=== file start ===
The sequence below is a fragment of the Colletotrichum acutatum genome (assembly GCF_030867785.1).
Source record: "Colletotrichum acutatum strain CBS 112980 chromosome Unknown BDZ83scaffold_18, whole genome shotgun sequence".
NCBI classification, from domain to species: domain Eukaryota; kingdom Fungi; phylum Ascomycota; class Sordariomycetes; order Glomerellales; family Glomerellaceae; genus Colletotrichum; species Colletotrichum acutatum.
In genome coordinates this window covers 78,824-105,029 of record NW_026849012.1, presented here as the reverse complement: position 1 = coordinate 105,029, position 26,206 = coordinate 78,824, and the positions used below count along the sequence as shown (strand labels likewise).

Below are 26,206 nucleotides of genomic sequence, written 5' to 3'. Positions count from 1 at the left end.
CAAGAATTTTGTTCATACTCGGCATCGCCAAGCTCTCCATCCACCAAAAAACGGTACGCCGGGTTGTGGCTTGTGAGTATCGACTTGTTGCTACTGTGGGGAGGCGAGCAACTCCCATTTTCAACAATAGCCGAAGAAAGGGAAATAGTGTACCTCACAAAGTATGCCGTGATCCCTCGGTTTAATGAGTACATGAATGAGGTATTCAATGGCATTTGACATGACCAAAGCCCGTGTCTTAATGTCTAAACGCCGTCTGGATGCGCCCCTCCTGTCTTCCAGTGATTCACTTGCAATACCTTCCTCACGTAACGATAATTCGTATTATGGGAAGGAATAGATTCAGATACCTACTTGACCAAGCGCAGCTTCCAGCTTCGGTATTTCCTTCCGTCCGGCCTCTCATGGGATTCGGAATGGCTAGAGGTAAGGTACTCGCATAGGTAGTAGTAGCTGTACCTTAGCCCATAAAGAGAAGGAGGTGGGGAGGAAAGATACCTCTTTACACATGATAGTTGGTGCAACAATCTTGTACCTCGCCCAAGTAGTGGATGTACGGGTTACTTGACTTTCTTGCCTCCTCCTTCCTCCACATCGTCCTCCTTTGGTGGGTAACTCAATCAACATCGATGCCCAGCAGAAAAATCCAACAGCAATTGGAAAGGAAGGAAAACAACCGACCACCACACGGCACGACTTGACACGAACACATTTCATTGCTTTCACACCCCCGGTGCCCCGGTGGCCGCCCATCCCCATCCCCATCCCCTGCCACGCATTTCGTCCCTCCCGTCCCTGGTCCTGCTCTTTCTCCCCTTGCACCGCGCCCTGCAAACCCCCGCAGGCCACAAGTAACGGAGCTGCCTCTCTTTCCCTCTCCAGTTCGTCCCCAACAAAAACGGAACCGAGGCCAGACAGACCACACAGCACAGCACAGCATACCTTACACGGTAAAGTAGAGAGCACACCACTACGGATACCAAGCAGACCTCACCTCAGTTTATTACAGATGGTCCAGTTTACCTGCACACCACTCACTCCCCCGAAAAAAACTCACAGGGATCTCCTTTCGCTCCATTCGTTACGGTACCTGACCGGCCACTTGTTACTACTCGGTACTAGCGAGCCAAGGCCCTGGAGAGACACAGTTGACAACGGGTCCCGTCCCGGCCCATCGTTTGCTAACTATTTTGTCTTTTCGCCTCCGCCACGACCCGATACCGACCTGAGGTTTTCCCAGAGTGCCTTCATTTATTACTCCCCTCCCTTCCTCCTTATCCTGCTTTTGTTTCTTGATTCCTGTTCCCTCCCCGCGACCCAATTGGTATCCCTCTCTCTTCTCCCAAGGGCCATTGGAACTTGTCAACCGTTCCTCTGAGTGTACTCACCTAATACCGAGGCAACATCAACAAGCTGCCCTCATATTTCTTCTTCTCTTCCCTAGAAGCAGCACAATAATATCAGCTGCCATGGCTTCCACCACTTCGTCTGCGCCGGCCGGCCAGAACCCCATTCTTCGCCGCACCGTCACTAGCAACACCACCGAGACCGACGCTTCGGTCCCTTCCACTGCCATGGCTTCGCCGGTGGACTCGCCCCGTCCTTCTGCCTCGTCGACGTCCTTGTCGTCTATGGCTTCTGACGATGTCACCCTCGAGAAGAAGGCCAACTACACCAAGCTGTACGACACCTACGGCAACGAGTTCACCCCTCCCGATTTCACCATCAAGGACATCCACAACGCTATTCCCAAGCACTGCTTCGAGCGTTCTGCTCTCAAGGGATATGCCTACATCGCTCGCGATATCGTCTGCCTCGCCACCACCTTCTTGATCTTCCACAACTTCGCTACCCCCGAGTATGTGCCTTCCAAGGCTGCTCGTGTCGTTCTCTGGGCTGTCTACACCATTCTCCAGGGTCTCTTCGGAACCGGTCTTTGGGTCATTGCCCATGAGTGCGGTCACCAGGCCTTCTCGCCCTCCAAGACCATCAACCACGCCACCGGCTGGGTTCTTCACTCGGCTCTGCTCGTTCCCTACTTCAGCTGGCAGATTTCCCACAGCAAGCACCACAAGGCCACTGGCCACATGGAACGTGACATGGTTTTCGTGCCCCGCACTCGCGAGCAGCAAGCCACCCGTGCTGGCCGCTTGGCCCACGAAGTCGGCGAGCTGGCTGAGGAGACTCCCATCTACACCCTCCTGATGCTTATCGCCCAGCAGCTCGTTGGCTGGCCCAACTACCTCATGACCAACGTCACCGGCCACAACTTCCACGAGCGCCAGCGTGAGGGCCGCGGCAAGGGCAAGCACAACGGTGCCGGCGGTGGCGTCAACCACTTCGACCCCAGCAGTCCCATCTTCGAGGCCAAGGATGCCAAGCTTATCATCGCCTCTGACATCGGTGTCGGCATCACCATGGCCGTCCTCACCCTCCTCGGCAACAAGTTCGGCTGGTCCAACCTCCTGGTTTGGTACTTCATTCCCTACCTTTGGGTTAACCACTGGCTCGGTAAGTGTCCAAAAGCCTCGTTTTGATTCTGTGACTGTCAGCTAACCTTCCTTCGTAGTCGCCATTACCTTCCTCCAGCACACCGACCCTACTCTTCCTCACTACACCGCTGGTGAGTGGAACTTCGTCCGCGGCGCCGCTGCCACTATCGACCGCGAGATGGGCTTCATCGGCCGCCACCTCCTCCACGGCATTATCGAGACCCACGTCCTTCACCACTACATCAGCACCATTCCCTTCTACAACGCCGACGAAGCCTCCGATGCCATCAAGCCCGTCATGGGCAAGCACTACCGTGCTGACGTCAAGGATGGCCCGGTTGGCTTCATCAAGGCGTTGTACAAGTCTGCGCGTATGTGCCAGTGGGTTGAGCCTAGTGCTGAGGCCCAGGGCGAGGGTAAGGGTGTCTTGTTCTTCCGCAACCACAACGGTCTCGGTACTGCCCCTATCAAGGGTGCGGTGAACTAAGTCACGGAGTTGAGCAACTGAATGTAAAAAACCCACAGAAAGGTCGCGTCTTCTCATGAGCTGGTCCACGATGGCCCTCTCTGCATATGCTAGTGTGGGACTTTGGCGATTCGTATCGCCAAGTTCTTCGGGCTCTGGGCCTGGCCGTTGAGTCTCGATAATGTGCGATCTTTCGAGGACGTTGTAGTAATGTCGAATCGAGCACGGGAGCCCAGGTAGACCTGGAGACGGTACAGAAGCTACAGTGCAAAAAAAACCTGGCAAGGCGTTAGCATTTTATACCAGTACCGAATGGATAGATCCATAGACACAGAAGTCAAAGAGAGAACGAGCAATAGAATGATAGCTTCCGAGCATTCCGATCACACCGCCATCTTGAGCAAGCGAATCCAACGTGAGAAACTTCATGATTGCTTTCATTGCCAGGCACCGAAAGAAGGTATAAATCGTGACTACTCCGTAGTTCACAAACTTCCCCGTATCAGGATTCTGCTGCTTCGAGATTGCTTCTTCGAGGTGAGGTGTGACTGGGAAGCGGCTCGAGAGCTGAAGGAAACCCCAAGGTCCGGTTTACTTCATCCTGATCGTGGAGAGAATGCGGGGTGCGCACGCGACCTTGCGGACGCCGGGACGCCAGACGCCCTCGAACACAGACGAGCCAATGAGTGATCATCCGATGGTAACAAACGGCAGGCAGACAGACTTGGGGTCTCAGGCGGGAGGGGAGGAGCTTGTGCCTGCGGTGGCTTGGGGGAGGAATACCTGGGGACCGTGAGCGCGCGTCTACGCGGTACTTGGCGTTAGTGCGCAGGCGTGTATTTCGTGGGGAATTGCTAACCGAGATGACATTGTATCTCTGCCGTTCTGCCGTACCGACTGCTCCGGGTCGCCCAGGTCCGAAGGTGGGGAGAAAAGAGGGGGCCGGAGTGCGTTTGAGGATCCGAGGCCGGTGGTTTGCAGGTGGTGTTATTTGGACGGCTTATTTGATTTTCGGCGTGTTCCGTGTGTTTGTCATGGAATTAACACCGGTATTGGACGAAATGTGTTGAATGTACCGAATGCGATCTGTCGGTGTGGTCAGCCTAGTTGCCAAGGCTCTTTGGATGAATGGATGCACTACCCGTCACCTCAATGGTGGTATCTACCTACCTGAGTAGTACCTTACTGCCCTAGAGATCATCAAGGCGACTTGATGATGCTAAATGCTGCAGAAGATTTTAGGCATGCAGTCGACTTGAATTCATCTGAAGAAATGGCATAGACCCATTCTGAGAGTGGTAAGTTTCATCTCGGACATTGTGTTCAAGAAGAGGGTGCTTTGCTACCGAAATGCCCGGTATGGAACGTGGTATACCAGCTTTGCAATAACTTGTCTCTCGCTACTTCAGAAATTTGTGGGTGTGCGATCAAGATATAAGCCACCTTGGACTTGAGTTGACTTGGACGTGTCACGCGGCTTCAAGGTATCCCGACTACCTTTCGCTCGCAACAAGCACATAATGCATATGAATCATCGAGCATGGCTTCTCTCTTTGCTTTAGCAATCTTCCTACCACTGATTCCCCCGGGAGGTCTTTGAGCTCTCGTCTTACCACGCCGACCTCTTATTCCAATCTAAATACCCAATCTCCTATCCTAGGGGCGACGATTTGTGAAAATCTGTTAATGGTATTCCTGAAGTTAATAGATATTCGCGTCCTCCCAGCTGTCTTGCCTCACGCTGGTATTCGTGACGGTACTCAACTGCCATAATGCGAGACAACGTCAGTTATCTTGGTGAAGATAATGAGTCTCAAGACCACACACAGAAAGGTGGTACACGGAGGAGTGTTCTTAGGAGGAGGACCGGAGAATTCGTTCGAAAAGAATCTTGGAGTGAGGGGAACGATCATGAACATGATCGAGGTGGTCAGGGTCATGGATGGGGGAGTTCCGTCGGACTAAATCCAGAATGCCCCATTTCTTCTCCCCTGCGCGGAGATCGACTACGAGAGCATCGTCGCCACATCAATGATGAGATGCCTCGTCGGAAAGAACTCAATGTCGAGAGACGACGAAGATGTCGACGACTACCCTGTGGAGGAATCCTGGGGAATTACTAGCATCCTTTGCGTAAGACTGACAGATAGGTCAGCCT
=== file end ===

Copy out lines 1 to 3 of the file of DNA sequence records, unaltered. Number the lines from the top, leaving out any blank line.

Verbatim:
The sequence below is a fragment of the Colletotrichum acutatum genome (assembly GCF_030867785.1).
Source record: "Colletotrichum acutatum strain CBS 112980 chromosome Unknown BDZ83scaffold_18, whole genome shotgun sequence".
NCBI classification, from domain to species: domain Eukaryota; kingdom Fungi; phylum Ascomycota; class Sordariomycetes; order Glomerellales; family Glomerellaceae; genus Colletotrichum; species Colletotrichum acutatum.